Bookmarks: Turning ‘Fifty Shades’ of red
Thanks to the e-book-turned-paperback “Fifty Shades of Grey” by E. L. James, erotica has been thrown back into the mainstream, turning heads and lifting skirts all around the country.
Unless you’ve been hiding under a rock for the past few months, you’ve probably heard about this sexy work and even more about how it has steadily crept onto the bookshelves of women (and a few men, without a doubt) everywhere.
What started as a “Twilight” -inspired online fan fiction has quickly become a phenomenon that has taken mainstream literature by storm.
The novel follows young literature student Anastasia Steele, who quickly falls into a passionate, unorthodox physical affair with billionaire entrepreneur Christian Grey, a man with dark tastes and an even darker, secret past.
Ana is allured, and Christian can’t seem to stay away from her either, despite his best efforts (sound familiar, vampire fanatics?).
In exchange for her first steady, intimate courtship, Ana agrees to dabble in Christian’s dominating sexual lifestyle that involves binding contracts, sexual bondage and safe-words.
Now it’s not what you think. Many people would run screaming for the hills at any mention of the shit that tickles Christian’s fancy, but James introduces her characters and their habits with grace.
Despite featuring hot and heavy kinkiness, the sex scenes aren’t explicitly graphic, and leave small portions to the imaginations of the readers.
So if you’re turned off or even frightened by any words found in the synopsis, let me assure you: it’s not that bad!
The book only begins to drag after the first few sex scenes, when it becomes just a repeat of events until the climax near the very end (no pun intended).
“Fifty Shades” reads a bit like a young adult novel, which may make it stylistically appealing to younger readers.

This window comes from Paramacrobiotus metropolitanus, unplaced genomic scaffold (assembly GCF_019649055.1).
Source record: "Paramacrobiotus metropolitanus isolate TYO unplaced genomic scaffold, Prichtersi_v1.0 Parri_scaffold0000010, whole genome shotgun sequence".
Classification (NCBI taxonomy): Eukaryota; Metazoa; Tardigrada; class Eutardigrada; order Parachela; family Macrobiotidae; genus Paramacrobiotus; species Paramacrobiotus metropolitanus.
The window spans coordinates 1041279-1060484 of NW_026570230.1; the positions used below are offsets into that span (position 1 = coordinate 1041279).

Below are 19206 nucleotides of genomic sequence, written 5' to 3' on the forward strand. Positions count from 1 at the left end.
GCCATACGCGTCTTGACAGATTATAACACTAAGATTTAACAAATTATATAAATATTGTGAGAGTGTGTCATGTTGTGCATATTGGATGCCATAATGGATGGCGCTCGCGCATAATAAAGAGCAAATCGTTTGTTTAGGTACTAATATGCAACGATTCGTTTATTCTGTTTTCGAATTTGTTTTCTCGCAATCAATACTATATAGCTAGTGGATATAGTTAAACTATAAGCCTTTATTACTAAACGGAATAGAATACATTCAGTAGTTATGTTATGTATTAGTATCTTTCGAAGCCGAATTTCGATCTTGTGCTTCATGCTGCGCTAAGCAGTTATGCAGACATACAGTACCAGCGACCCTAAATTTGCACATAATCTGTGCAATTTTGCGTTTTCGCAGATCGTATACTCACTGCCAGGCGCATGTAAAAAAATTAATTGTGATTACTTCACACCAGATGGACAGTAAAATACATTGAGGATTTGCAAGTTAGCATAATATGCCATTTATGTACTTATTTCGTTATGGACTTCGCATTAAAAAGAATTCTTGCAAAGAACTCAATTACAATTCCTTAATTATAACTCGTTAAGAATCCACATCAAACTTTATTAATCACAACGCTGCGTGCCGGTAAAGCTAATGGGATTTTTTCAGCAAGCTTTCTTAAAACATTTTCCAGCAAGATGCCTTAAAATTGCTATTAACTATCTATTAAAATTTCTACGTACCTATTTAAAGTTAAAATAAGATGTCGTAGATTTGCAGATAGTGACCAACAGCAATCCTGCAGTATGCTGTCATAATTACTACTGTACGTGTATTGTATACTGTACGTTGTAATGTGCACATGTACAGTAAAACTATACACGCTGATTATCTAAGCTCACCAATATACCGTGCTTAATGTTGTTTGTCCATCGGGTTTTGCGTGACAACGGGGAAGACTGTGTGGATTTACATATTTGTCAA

At times I had to remind myself that this work was forged by a middle-aged woman and not a rusty teenage rhymer.
Sometimes the appeal of these characters, particularly Ana, was reduced by repetitive dialogue, verbose rehashing of details and just outright verbal stupidity.
There were moments where I wanted to slap Ana right in the face, especially since I’m a big fan of Mr. Grey.
Luckily there were characters outside of the double-Dom duo whose consistency and attitude I really enjoyed – Christian Grey’s employees, to be specific.
Of course, there are positives to this novel.
It’s funny, sexy, romantic, and it’s an entertaining way to unwind. By the novel’s end, you witness the blossoming of Ana’s sexuality, which may resonate with young women within the college age-range.
You also delve into the heart and mind of the sexy Christian Grey as he showers Ana with kisses, cars, clothes and cash, all while discovering his ability to love.
It’s a bit far-reaching, but isn’t it kind of fun to fantasize about rich, extravagant boyfriends?
By no means is “Fifty Shades” a masterpiece.
It did not break new ground, but it did manage to bring erotica to the attention of a wider audience.
If you read solely for merit, don’t expect to get any kicks.
Read it for fun, read it out of boredom, read it to spice up your evening or your coffee break.
And trust me, as soon as a passionate elevator scene sneaks up on you, you’re hooked, and you’ll keep reading far into the wee hours of the morning.
You may even see the sun come up.